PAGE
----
LONDON (Reuters) -
BBC World said Friday that an interview it ran with a man it identified as a spokesman for Dow Chemical Co, in which he said the company accepted responsibility for India's Bhopal disaster, was wrong and part of an "elaborate deception."
A spokeswoman for Dow (Research) Chemical in Switzerland also confirmed that the report was wrong. The BBC made a statement apologizing. Dow stock had dropped sharply following the report.
The BBC had earlier twice run an interview with a man it identified as Dow Chemical spokesman Jude Finisterra, who said the company accepted full responsibility for the disaster 20 years ago in the central Indian city of Bhopal.
This would have represented a major policy shift for Dow Chemical, which has said it has no responsibility for the Bhopal disaster.
"This morning at 9 GMT (4 a.m. ET), (and at) 10 GMT, BBC World ran an interview with someone purporting to be from the Dow Chemical Company about Bhopal," the BBC said in a news bulletin.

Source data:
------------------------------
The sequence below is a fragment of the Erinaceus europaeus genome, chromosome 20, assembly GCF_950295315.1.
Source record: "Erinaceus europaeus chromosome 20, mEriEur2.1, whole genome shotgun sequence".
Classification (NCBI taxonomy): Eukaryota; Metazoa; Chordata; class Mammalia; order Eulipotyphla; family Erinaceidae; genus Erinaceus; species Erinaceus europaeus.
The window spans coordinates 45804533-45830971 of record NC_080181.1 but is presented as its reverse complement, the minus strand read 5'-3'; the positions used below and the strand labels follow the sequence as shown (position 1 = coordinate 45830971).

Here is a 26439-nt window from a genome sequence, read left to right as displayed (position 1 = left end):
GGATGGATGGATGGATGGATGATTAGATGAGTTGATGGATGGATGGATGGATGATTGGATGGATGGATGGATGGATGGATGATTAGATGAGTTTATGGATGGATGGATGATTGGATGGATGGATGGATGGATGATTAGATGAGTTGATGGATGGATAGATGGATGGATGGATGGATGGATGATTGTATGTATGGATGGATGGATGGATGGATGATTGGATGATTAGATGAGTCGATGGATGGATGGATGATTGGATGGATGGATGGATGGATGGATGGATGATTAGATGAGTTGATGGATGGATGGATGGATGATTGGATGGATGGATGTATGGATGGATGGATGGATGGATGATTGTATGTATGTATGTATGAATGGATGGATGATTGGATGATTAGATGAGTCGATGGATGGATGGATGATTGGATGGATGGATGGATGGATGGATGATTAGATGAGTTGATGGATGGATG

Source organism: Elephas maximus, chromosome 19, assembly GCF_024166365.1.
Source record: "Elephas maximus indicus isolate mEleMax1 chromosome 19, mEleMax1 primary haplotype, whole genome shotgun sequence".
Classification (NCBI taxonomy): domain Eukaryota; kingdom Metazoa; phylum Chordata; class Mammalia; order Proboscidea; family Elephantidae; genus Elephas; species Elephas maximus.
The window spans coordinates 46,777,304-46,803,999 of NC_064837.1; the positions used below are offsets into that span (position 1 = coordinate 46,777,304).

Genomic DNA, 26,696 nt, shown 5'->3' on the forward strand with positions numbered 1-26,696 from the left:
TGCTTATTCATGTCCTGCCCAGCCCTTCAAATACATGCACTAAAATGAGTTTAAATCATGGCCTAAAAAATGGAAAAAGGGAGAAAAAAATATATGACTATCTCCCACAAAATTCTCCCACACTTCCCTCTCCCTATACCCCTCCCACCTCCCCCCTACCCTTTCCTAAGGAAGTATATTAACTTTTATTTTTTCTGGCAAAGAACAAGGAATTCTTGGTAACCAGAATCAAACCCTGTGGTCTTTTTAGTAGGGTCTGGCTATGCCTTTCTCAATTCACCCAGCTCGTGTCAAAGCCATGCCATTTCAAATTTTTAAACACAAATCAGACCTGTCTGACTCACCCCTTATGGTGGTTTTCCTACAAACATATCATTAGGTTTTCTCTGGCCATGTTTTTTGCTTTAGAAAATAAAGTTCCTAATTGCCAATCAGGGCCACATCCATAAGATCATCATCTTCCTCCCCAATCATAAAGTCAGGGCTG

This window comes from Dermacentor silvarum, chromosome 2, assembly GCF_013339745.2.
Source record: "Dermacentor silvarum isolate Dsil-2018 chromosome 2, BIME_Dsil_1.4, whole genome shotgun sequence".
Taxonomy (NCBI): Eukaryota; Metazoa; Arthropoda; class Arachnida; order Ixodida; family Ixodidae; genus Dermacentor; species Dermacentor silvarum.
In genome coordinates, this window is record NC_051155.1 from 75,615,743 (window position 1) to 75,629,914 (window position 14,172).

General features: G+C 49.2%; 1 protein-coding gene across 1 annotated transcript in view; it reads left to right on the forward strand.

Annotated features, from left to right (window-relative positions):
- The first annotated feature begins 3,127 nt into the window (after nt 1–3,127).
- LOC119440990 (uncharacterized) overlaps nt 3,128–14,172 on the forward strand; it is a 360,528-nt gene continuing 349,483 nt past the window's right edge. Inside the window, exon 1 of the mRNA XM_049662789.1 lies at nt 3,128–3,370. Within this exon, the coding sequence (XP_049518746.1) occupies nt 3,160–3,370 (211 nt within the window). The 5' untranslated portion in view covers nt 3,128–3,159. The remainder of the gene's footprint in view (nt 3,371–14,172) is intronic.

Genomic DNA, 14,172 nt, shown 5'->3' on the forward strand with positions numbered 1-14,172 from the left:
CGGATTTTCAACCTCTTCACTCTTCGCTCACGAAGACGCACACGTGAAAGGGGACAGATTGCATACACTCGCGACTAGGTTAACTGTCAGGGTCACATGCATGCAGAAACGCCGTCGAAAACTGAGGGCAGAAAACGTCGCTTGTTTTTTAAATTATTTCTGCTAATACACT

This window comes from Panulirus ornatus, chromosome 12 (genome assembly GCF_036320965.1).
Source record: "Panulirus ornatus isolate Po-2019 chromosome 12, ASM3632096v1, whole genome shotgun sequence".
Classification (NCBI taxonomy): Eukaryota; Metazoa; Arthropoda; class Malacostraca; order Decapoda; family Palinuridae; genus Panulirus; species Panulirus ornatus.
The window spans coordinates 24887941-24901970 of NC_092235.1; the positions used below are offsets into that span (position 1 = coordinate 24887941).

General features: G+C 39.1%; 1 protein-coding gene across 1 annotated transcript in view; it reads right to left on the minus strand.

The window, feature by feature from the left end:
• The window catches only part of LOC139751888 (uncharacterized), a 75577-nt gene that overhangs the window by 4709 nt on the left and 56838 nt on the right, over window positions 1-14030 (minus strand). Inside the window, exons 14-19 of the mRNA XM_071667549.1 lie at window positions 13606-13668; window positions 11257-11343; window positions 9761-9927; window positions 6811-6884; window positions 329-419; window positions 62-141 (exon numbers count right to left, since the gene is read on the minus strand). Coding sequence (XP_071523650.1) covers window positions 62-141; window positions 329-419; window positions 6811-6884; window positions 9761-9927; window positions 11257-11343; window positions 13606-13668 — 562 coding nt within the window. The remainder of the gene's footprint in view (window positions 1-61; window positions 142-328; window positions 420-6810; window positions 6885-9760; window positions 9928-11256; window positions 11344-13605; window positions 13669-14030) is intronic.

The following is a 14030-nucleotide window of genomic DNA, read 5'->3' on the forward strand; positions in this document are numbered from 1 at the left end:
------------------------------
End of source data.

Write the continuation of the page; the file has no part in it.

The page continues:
"This information was inaccurate, part of an elaborate deception. The person did not represent the company. We want to make it clear the information he gave was entirely inaccurate."
BBC World had earlier said the interview took place in Paris. It was aired on the 20th anniversary of the Bhopal disaster, when more than 3,500 died after lethal gas escaped from a chemical plant owned by Union Carbide, now a subsidiary of Dow Chemical.
"We apologize to Dow and to anyone who watched the interview who may have been misled by it," it said in a statement read out in a subsequent news bulletin. "Of course the BBC is investigating how the deception happened."
A Dow spokeswoman, speaking from Switzerland, told BBC World that Finisterra was not a Dow employee.
"Dow confirms there was no basis whatsoever for this report," Marina Ashanin said. "We also confirm Jude Finisterra is neither an employee nor a spokesperson for Dow."
"The bottom line is this is not true," a spokesman for Dow Chemical in Zurich told Reuters. A spokesman for Union Carbide also told Reuters the report was false.
Copyright 2004 Reuters All rights reserved. This material may not be published, broadcast, rewritten, or redistributed.